Cannabidiol (CBD) is a non-psychotropic cannabinoid constituent of Cannabis sativa that is known to possess anti-inflammatory and immunosuppressive properties. In a viral model of MS, CBD decreased the transmigration of blood leukocytes by downregulating the expression of VCAM-1, chemokines and the cytokine IL-1β and by attenuating the activation of microglia. Its administration had long-lasting effects and ameliorated motor deficits during the chronic phase of the disease, demonstrating the significant therapeutic potential of this compound [59]. Another study of CBD as a topical 1% cream also had surprisingly good results too. The daily treatment, initiated at the time of symptomatic disease onset, displayed neuroprotective effects against EAE, diminishing clinical disease scores (EDSS) by recovering hind limb paralysis and by ameliorating lymphocytic infiltration and demyelination in spinal cord tissues [60]. However, when the CUPID trial investigated if oral dronabinol (Δ9-tetrahydrocannabinol) might slow the course of progressive MS, it had no overall effect on disease progression, although there were no serious safety concerns [61].

Epigallocatechin-3-gallate (EGCG), one of the major polyphenolic extracts of green tea, has been shown to exhibit neuroprotective effects against toxic insults and neuronal injury. In an EAE animal model, the administration of EGCG attenuated clinical symptoms and leukocyte infiltration and demyelination in the CNS. Moreover, EGCG inhibited the NF-κB-mediated transactivation of inflammatory mediators, reducing the production of interferons, IL-17, IL-6, IL-1, and tumor necrosis factors [62]. These results were corroborated by other studies, which demonstrated that EGCG, due to its antioxidative properties, could reduce the clinical severity of EAE by limiting brain inflammation and reducing neuronal damage [63]. In addition, GA and EGCG combination therapy had synergistic protective effects in vitro and in vivo, with good results and no unexpected adverse events [64].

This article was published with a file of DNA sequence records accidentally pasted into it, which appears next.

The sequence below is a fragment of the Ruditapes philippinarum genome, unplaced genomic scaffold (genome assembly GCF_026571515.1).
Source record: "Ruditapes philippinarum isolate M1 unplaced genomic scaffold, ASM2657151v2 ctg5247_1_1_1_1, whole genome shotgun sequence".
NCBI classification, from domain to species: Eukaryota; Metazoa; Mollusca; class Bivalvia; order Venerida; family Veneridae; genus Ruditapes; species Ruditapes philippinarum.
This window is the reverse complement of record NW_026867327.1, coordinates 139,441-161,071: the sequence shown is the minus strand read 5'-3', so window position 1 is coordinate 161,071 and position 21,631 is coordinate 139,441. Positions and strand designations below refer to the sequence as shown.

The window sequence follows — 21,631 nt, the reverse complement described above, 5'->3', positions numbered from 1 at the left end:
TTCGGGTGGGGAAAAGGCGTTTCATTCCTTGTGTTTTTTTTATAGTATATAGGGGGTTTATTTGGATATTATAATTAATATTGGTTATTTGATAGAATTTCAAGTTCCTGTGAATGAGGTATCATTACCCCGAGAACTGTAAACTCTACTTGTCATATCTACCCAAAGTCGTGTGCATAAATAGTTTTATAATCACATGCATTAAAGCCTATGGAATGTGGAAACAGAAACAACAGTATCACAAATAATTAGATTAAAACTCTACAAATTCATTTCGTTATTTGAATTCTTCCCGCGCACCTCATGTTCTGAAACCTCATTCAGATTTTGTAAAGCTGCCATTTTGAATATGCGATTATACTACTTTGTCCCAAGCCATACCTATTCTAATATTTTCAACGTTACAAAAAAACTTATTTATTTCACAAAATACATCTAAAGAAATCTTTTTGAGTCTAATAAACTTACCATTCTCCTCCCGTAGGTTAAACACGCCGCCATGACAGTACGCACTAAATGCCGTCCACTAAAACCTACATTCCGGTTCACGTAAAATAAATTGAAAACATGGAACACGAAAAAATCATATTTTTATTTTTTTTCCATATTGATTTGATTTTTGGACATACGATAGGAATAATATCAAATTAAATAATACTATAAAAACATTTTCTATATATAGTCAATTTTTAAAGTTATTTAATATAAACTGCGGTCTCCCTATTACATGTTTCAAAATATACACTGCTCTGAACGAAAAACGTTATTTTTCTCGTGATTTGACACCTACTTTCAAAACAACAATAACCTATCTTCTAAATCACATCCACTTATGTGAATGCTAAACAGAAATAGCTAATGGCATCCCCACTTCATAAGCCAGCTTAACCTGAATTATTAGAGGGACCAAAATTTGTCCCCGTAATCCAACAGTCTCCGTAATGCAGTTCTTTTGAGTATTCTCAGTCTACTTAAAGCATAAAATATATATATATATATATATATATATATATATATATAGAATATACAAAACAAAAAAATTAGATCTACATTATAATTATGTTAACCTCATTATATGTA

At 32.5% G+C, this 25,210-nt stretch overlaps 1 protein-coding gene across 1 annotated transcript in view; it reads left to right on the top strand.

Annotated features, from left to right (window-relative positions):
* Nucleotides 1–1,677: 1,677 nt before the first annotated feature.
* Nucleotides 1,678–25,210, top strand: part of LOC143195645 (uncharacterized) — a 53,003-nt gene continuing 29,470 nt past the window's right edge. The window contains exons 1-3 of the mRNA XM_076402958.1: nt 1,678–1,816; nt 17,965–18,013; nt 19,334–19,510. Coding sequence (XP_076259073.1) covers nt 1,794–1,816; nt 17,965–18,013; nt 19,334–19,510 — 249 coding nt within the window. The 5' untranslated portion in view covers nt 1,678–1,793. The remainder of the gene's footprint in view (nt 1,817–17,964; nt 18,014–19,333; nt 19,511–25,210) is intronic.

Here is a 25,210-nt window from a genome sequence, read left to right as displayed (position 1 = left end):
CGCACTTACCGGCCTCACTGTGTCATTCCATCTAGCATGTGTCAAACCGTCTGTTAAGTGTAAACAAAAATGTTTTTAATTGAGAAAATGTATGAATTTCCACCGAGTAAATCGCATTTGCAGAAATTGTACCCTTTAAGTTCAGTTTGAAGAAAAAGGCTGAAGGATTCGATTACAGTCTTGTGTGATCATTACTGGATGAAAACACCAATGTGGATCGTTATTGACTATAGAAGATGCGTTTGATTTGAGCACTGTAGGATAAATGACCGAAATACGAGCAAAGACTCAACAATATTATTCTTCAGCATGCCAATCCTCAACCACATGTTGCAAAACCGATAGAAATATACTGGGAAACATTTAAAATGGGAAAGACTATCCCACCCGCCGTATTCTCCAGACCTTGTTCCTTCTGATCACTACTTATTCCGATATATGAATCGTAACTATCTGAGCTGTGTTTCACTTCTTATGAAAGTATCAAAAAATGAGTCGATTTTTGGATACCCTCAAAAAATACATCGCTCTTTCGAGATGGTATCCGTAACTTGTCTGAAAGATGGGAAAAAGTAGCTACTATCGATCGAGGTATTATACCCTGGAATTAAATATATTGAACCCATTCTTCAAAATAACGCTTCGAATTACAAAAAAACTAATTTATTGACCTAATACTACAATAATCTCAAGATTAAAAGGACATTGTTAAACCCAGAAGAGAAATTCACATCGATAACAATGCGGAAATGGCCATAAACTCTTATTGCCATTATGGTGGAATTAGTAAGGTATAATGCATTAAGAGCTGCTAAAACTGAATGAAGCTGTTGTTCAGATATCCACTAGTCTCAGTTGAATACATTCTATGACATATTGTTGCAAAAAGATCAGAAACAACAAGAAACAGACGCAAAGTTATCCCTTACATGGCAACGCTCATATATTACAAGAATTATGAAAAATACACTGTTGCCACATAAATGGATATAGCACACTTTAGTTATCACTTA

Ginseng has been used in traditional medicine for over 2000 years due to its antianxiety, antidepressant, and cognition-enhancing properties. Moreover, its effects on the brain are related to glutamatergic and monoaminergic transmission, estrogen signaling, nitric oxide production, neuronal survival, apoptosis, neural stem cells, and neuroregeneration. The efficacy of ginsenoside Rd has been studied in mice with EAE. The results were promising because the ginsenoside reduced the permeability of the blood–brain barrier, regulated the secretion of INF-gamma and IL-4 and decreased disease severity [65].

Based on the observational studies that showed that low levels of vitamin D represent a risk factor for the development of MS [66, 67], treatment with vitamin D has become increasingly attractive and has been tested in both experimental and clinical trials. Vitamin D appeared to modulate upon immune responses and inflammation, but clinical studies have not yet shown a clear benefit [68, 69].

In addition to pharmaceutical compounds, clinical and basic research studies have also highlighted that voluntary exercise can promote both neuroprotection and neuroregeneration [70, 71]. An experiment conducted in mice with EAE showed that the exercising mice (on a running wheel) presented a less severe neurological disease score, later disease onset and a significant reduction of inflammatory cell infiltration and demyelination in the ventral white matter tracts of the lumbar spinal cord [71]. Studies of patients with MS also support these observations, physical excesses determining not only improvement of muscle function and walking endurance, but also of cognitive abilities [7275].


4. Ion channel modulation